Tuesday, April 17, 2012

mother, gardener

What I thought would be a quiet week has turned into a busy one.
Somehow, every year I forget how much time I spend poking and puttering in the flower beds.
Glorious, it is! But then other things take a back seat.
 Yesterday I started another type of weeding: my clothes closet.
I've done this many times, but this time it's serious surgery. 
Time to throw out dresses from the '90's. When on earth would I ever wear those again?
 Katie's dress is also tucked in a closet, and a granddaughter might possibly wear it someday ... yummy, navy and white!

Easter 1999
Anyway. Back to the gardens.
The day was too lovely and wind-whipped and sunny to stay inside, so out I went to putter and weed. Armed with my sharp hoe-ey thing and miniature rake, I stepped into my shade garden out back.

It was then I began to notice so much.
Unless I paid very close to attention to every step,
I invariably crushed an emerging hosta or lily-of-the-valley.
They are small and haven't exploded into their summer space.
They are camouflaged by last autumn's leaves.
If I rush in a wild weeding frenzy, I am like a raging elephant herd,
destroying the tender new life at my feet. 
Finally I slowed down, gingerly stepping here and there.
And when I stopped and squatted down very close, I noticed the tender shoots;
the weeds that must come out.
New weeds are easily pulled before they take deeper root.

It was then I began to think about raising children because
I think it is very similar to my time in the shade bed.

As a young mother I learned to watch my steps around my children.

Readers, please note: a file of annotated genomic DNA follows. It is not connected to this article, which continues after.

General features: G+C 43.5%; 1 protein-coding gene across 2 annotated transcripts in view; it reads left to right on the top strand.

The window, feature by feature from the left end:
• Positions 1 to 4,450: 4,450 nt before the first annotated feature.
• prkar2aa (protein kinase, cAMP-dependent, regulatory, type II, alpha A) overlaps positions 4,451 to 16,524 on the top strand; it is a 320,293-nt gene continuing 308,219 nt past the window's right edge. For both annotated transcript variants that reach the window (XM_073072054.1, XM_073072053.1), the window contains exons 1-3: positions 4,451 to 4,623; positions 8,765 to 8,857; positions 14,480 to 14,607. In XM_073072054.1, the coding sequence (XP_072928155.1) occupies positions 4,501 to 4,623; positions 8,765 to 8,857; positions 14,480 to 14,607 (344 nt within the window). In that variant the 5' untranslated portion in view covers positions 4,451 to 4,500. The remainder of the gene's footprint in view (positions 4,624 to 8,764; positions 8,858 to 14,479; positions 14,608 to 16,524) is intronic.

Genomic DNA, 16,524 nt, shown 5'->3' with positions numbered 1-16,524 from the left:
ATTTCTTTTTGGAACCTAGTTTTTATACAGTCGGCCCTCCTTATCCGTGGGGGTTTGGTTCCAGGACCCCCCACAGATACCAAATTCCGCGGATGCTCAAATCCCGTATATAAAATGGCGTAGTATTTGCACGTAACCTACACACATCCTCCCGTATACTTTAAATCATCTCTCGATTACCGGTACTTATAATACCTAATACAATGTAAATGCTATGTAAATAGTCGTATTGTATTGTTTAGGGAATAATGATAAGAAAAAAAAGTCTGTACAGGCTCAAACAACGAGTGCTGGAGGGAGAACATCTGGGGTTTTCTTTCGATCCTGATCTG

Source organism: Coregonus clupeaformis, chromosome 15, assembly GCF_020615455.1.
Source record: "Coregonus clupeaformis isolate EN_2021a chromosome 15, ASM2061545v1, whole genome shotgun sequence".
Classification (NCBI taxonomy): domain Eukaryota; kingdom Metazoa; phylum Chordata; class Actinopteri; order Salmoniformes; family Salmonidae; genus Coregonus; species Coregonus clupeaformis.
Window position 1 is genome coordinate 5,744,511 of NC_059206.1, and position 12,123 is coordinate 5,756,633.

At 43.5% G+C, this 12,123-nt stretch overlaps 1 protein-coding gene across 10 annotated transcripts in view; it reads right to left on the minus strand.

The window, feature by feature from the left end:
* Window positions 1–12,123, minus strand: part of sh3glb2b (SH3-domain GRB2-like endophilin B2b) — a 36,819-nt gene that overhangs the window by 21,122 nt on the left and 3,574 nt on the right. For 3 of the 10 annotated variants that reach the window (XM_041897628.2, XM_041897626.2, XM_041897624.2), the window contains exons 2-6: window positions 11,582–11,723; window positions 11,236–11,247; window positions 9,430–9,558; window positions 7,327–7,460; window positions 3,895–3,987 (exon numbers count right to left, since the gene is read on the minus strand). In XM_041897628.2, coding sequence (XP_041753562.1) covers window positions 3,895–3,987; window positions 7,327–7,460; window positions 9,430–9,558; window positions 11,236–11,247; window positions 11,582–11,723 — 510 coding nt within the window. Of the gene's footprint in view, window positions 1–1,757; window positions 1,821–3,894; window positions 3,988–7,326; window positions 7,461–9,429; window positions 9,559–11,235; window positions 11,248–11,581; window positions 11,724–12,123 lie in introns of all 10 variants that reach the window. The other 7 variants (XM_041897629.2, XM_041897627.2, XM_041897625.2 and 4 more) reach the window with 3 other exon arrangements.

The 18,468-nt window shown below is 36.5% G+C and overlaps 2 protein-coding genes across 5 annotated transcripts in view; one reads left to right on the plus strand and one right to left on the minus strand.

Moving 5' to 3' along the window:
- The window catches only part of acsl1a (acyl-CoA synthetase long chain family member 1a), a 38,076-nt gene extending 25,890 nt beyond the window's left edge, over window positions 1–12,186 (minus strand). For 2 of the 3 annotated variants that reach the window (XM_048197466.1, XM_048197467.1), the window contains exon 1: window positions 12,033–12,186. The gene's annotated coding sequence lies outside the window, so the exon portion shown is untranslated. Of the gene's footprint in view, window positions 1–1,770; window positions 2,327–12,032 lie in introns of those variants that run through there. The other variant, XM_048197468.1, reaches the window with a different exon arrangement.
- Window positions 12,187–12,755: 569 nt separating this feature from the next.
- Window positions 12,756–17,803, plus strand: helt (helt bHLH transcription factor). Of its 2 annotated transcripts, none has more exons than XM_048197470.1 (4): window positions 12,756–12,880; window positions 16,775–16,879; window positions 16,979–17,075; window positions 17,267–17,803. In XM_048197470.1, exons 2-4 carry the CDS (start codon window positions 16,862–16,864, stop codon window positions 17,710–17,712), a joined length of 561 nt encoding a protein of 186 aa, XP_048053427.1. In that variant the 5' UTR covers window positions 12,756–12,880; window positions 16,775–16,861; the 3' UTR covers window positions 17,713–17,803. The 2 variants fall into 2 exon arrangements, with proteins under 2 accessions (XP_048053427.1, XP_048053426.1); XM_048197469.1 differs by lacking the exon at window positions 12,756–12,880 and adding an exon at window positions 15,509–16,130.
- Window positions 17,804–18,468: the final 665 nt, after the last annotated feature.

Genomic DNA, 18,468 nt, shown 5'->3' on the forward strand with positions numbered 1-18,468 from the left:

My example mattered. Very much.
The children were small and if I rushed by them
or didn't listen to their small voices,
or didn't squat down and look intently into their eyes,
or hold their warm little bodies close every single day,
or speak lovingly rather than harshly,
their spirits were easily crushed.

At times I got so very weary of
drawing cars and trucks on an art pad,
making peanut butter and jelly sandwiches just so,
teaching manners and respect and proper voices,
answering questions,
singing with Mr. Rogers and Big Bird,
bundling toddlers up against the cold,
reading the same favorite story books,
changing wet crib sheets,
helping with math late at night,
even prayers (I'm embarrassed to admit),
and the sound of my own irritated voice
over and over and over again.

But now I see it was all necessary in raising a
garden of healthy children.
Because without a watchful and unhurried mother nearby,
the weeds of anger, insecurity, loneliness, hostility, and fear are sure to creep in.
She must be there early and often to check for weeds.
(Not that any garden is ever completely weed-free.)
She cultivates love and acceptance and faith in her children's hearts,
so that come summer,
 they find freedom in the space called life.

I am in a new season now.
But it was unspeakably worth my season in the garden.


Karen Dawkins said...

The moment you get rid of the 90's dress the fashion will come back. You know that, right??? :)

Enjoy your peaceful garden!

Anne said...

I love this piece, Barb! You are truly a gifted writer! So proud of you :)